On yesterday’s first day of May, in the year of our Lord two thousand twelve, and of the Independence of the United States of America the two hundred and thirty-sixth, President Barack Obama has in one of his more strikingly Bushian moments (of which there are many) declared “Loyalty Day” as a national holiday to be celebrated annually.
Now, at first glance, this seems fairly innocuous. The press release drops a lot of distinctively American, feel-good rhetoric — “Founders,” “Constitution,” “liberty, equality, and justice” — these are things which, by and large, we all like. To observe Loyalty Day, we are encouraged to display an American flag or say the Pledge of Allegiance, presumably while pondering the principles and history the release discusses.
And yet — Loyalty Day is hands down disturbing, but I’m glad this declaration is getting so much attention.
You see, as it turns out, Loyalty Day isn’t a brand new thing, though you might get that impression from the White House press release. It’s been around for decades, and most recent Presidents have made one declaration about it over the course of their time in office. But, whether because ofgrowing cynicism in American politics or thanks to the GOP’s short-term memory loss in its opposition to Barack Obama, this particular declaration seems to be sparking more outrage. Here’s why that makes the declaration, though not the holiday, a good thing:
1. That press release could have been written by Glenn Beck at the height of an on-air frenzy, but it was released by the Obama White House. The tone has every bit of the most concerning strain of red-state genuflection before the military and other “patriotic” aspects of our government and history, but it isn’t a red-state document. It demonstrates the equal willingness of both sides of the aisle to play on emotion — on love of country and pride in history — to advance uncritical allegiance to the state. Honestly, I couldn’t have written a better exemplar of why “it’s not left vs. right; it’s the state vs. you” (as the sage philosopher Bumper Sticker puts it) if I’d sneaked into the Oval Office Monday night and typed it up myself.
2. Even if their initial objection stems only from partisanship, the distaste this proclamation has produced in people can’t help but cause some thought about why it is so objectionable. Why is a holiday described in extremely positive terms so off-putting? Why does this discussion of “liberty, equality, and justice” seem so inimical to those very concepts? Why do we feel a sort of vague discomfort at the idea that the government seeks a little extra assurance that we support it? These are questions which some might not ask aside from the first visceral reaction which Loyalty Day seems to be producing in so many. The stated purpose of Loyalty Day might be “a special day for the reaffirmation of loyalty to the United States and for the recognition of the heritage of American freedom,” but this year, at least, it’s turning out to be more of a special day for considering why it’s so damn creepy that the government wants this reaffirmation and how that same government is so thoroughly ignoring that heritage of freedom.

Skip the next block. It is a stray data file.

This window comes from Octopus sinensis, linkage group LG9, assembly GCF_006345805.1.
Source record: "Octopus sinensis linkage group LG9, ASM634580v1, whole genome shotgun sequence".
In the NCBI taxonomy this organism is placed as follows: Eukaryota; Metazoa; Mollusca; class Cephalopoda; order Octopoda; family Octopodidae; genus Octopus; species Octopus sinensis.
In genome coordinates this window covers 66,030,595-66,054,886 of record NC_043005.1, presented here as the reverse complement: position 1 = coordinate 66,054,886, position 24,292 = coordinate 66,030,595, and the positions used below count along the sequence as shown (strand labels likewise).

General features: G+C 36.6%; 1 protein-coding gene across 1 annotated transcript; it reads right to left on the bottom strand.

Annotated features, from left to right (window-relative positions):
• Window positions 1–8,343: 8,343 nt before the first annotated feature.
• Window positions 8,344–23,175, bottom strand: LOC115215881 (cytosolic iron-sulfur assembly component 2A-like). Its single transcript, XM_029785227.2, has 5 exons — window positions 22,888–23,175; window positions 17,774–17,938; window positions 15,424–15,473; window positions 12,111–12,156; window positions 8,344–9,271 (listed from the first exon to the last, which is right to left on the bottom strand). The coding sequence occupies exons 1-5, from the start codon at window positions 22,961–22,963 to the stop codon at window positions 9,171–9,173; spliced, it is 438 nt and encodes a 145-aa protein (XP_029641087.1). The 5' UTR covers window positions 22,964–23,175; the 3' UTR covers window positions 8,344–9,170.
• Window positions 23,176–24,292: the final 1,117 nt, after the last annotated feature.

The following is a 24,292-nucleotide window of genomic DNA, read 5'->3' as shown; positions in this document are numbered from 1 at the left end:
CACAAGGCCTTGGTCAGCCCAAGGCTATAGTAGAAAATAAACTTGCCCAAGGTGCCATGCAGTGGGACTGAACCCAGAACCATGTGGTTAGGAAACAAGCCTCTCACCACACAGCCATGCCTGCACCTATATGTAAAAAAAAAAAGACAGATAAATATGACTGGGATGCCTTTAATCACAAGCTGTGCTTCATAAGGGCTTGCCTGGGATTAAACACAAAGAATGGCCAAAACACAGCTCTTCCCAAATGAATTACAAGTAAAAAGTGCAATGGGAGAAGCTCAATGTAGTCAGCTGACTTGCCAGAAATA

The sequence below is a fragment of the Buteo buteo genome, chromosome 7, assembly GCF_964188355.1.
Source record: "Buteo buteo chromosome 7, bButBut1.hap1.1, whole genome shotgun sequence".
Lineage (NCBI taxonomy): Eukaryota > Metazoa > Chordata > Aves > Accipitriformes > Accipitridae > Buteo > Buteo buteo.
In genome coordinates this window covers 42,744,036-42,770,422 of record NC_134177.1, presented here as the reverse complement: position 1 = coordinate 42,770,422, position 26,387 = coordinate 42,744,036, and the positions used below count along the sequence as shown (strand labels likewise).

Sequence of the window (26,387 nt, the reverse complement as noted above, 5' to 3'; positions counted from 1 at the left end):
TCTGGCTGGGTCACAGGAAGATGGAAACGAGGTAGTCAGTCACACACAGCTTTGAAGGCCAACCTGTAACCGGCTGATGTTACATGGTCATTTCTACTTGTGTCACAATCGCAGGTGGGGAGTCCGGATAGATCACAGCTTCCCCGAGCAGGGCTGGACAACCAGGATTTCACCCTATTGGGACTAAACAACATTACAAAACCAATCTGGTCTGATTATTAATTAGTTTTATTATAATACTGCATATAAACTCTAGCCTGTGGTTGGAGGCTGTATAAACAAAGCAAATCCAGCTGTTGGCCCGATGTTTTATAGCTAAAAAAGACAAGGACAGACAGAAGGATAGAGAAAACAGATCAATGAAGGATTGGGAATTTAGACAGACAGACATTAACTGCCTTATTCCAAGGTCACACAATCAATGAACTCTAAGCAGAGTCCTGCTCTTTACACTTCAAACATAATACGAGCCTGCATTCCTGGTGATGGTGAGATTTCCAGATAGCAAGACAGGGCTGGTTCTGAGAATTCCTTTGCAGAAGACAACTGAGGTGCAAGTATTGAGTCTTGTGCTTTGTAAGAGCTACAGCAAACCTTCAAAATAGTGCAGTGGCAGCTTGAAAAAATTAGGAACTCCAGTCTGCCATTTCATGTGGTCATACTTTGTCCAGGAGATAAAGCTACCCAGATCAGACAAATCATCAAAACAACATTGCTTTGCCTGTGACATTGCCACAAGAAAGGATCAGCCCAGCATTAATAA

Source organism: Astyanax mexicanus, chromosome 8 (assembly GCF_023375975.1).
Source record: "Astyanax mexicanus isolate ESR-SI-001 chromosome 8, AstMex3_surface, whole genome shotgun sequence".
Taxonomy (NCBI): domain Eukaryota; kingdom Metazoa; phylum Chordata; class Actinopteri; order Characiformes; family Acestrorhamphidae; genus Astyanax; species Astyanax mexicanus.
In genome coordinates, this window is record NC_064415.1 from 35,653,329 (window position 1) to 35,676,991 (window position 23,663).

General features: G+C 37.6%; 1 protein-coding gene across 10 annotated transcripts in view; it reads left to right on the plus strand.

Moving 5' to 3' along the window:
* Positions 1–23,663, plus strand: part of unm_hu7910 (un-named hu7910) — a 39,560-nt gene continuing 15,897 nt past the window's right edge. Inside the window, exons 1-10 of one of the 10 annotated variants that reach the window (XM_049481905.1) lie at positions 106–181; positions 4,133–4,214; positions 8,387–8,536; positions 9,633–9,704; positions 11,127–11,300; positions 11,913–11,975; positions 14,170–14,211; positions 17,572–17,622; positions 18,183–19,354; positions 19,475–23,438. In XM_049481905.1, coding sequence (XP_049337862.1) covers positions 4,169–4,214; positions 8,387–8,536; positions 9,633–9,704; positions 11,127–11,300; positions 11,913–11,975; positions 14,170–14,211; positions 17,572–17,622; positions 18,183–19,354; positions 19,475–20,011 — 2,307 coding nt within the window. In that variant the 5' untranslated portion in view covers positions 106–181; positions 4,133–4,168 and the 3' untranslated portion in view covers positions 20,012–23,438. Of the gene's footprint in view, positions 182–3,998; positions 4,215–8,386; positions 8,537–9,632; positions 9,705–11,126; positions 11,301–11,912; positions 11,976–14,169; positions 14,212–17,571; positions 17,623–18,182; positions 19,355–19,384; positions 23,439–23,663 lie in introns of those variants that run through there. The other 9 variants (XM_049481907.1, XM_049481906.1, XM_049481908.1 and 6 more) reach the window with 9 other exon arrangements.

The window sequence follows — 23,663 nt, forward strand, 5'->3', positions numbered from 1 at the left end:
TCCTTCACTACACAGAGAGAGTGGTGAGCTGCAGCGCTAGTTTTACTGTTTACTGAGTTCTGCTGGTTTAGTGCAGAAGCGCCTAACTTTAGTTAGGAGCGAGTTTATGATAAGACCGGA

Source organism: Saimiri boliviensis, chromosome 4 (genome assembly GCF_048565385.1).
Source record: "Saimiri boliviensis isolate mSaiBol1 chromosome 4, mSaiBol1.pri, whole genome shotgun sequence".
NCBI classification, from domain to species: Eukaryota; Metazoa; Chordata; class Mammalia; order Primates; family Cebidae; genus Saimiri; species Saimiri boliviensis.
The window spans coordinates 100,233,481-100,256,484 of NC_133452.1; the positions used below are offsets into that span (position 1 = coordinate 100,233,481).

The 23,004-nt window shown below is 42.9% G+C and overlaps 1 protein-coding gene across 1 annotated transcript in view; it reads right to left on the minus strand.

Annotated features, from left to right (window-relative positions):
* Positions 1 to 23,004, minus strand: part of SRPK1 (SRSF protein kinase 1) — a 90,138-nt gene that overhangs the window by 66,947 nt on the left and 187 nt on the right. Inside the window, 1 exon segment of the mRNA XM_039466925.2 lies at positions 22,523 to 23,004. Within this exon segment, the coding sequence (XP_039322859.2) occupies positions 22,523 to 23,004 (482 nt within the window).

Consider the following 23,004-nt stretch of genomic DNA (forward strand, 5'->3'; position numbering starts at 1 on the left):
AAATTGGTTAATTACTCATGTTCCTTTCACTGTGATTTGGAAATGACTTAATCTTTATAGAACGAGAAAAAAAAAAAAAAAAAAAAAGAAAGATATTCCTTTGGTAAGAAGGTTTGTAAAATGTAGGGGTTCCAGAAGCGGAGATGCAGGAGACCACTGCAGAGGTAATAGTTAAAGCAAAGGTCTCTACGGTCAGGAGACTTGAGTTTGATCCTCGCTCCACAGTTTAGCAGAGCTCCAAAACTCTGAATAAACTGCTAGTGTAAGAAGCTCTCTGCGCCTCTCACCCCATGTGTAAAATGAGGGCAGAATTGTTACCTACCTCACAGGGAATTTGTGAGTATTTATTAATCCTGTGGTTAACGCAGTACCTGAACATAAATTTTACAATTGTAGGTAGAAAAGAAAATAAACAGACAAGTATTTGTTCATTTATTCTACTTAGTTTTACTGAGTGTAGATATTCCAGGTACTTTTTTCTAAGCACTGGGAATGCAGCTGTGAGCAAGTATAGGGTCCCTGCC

3. Finally, Loyalty Day casts the government in its most honest light: jealous and abusive. Not to get too fanciful here, but as Wes Messamore has so ably pointed out, our relationship with our government has all the markings which in an interpersonal relationship would signal abuse. Take just one of his ten examples and be sure to read the rest):
Do you feel nervous around your partner?
Be honest — even if you’re a perfectly law-abiding citizen, do you feel nervous around police officers? Even when you’re driving the speed limit and obeying traffic laws in a car for which you have a valid license, deed, and registration, do you feel nervous when a police car is driving behind you or pulls up next to you on a city road or freeway? Do you feel nervous when you’re going through TSA checkpoints at the airport even though you have no prohibited items in your baggage and have no intention of doing anything disruptive, violent, or illegal? Have you ever wondered why you should feel that way when you “have nothing to hide” as the police say?
Loyalty Day is the national equivalent of an abusive partner asking you to “prove your love for them” — and just like it wouldn’t be right then, it’s not right now.
As I’ve written before, I don’t say the Pledge of Allegiance for religious, philosophical, and gastronomical reasons, so perhaps I’m uniquely predisposed to objecting to this holiday. But on Loyalty Day 2012, I’m not alone in my objections — and that’s a good thing.Published in